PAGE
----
The events that occurred on September 11, 2001, will always remain a national tragedy for the American nation. The terrorist attack that took the lives of nearly 3,000 people is an example of an unquestionable crime that has affected the American population in a tremendous way (Mash, Fullerton, Benevides, & Ursano, 2018). However, there is the assumption that the tragedy witnessed by the American nation could be the outcome of wrong attitudes and beliefs that the United States held, as well as the actions that the government took in the foreign policy realm. Nonetheless, given the fact that the attack was directed at innocent people instead of the ones that could allegedly be held accountable for the foreign policy choices, the justification of the 9/11 tragedy cannot be deemed as plausible.
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Questioning the plausibility of justifying 9/11 implies that the actions of terrorists should not be explored from a moralist perspective but, instead, should be analyzed from a logical perspective. However, the specified approach is not self-sustaining in its nature since the notion of terrorism as a response toward political, social, or economic pressure is itself biased and irrational (Richardson, 2015). Separating the moral outcry that follows the case of a terrorist attack such as the one that occurred on September 11, 2001, from the intentions behind the actions of the people that performed the act of terror is virtually impossible (Mash et al., 2015). Therefore, deeming the event in question as morally justifiable from any perspective is not a possibility.
Applying the theory of social conflict, one will have to concede that the alleged American wrongdoing that may be regarded as warranting the attack in question involves the lack of tolerance to and awareness of the needs of Islamic states and their citizens. In retrospect, the choices that the American government made at the time were rather questionable. The political decisions in question reinforced the imbalance of powers within the Islamic community, thus leading to a rapid rise in misbalance and the mismanagement of cultural and socioeconomic needs of those that belonged to the lower tier of the Muslim community (Brighi, 2015). The theory of social conflict makes an implicit suggestion that the attack was inevitable at that point and that no amount of compromise and collaboration could have mended the disrupted relationships between the American and Muslim communities.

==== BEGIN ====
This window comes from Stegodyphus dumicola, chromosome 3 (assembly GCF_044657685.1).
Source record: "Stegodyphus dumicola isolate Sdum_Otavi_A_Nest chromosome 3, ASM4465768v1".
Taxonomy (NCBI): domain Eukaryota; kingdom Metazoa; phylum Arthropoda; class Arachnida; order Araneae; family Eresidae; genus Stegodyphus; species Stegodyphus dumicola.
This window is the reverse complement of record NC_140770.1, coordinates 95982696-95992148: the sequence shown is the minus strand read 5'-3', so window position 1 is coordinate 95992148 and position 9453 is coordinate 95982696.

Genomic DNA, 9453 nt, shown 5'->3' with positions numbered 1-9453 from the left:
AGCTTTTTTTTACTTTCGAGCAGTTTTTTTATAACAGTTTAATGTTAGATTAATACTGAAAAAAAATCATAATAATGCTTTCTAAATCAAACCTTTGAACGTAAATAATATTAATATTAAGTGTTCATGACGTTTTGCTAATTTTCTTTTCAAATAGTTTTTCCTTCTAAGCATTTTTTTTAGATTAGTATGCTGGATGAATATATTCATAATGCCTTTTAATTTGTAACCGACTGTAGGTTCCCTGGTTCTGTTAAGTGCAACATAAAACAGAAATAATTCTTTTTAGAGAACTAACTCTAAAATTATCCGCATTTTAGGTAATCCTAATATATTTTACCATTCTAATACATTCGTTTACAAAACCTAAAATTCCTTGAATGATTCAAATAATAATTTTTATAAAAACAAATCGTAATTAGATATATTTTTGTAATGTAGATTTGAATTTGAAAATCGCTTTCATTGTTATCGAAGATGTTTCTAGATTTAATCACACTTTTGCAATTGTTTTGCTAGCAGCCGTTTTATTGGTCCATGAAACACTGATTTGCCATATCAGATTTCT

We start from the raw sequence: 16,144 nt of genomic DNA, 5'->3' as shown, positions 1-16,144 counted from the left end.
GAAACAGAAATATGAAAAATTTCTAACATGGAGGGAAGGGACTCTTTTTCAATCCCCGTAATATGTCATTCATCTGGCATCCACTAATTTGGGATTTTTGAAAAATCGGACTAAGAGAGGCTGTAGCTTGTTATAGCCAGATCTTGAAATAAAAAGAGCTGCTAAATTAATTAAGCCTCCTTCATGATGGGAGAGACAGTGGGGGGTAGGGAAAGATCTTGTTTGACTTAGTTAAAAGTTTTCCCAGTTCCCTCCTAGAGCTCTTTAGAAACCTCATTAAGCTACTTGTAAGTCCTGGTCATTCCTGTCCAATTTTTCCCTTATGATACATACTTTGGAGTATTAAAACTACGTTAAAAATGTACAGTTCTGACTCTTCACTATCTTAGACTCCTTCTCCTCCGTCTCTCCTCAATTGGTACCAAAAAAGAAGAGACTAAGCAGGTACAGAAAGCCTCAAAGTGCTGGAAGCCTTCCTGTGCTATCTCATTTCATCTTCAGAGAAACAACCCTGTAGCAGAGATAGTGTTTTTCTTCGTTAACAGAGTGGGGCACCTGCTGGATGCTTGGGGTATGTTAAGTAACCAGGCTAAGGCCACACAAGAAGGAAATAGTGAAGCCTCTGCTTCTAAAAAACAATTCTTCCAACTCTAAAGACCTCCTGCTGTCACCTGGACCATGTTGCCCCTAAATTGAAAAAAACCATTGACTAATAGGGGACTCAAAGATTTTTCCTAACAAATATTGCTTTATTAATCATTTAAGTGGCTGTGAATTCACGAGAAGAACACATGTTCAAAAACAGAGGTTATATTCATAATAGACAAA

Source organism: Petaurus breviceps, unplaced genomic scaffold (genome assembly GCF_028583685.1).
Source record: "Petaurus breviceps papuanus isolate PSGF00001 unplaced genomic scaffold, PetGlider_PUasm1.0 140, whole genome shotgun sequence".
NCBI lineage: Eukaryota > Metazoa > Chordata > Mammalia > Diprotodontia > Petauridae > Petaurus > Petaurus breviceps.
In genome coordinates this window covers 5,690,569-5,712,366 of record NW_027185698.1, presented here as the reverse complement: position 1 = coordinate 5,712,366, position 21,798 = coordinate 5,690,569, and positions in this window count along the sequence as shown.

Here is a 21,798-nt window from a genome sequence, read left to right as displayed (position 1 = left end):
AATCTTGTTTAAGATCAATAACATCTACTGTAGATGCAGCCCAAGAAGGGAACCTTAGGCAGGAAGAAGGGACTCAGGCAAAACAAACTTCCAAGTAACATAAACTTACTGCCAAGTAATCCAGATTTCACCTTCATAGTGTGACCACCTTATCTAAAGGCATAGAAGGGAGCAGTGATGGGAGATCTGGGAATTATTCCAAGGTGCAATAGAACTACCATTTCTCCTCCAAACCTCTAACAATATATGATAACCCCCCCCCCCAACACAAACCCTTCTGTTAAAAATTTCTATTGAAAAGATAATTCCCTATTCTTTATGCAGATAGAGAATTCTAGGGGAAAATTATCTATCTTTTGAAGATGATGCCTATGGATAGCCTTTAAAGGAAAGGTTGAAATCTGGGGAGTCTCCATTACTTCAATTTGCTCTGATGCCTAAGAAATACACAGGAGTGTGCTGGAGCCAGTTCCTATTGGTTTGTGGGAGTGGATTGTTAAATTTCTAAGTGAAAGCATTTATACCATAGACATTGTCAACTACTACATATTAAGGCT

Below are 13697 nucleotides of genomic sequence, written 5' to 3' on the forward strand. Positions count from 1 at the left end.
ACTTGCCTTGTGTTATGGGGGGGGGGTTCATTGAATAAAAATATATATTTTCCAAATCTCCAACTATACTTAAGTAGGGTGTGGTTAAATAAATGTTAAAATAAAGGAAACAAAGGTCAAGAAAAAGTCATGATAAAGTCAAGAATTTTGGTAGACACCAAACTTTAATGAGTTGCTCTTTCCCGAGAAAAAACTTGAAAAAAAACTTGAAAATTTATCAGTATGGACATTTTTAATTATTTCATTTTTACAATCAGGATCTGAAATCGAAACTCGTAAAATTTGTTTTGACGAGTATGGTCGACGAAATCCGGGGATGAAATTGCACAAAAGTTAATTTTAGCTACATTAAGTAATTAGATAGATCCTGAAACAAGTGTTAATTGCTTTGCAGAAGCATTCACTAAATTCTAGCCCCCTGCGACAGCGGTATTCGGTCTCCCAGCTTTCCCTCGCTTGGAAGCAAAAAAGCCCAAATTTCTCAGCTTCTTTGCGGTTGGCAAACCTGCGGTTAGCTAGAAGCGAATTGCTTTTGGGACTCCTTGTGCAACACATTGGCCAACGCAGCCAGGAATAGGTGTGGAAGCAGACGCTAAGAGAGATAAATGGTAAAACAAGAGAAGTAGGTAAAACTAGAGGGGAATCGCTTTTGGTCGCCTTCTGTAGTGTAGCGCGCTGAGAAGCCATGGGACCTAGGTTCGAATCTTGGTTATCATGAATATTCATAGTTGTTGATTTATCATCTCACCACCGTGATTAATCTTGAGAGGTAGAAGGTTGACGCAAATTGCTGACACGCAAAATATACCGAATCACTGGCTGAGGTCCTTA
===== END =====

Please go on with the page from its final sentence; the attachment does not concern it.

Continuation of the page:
Even given the fact that the foreign policy of the United States and the general attitudes toward Islamic countries required improvements, the events that took place on September 11, 2001, cannot be validated. Combined with the crisis of the Islamic identity as it was represented within the Western society at the time, the attack could be seen as the result of mismanagement of the relationships between the western and eastern cultures. The proposed theory does not justify the deaths of nearly 3,000 people, yet it provides an opportunity to develop an understanding of why the attack happened, as well as how similar tragedies can be prevented in the future.
Brighi, E. (2015). The mimetic politics of lone-wolf terrorism. Journal of International Political Theory, 11(1), 145-164. Web.
Mash, H. B. H., Fullerton, C. S., Benevides, K. N., & Ursano, R. J. (2018). Identification with terrorist attack victims: Association with television viewing and prior life threat. Disaster Medicine and Public Health Preparedness, 12(3), 337-344. Web.
Richardson, K. M. (2015). Meaning reconstruction in the face of terror: An examination of recovery and posttraumatic growth among victims of the 9/11 World Trade Center attacks. Journal of Emergency Management, 13(3), 239-246. Web.
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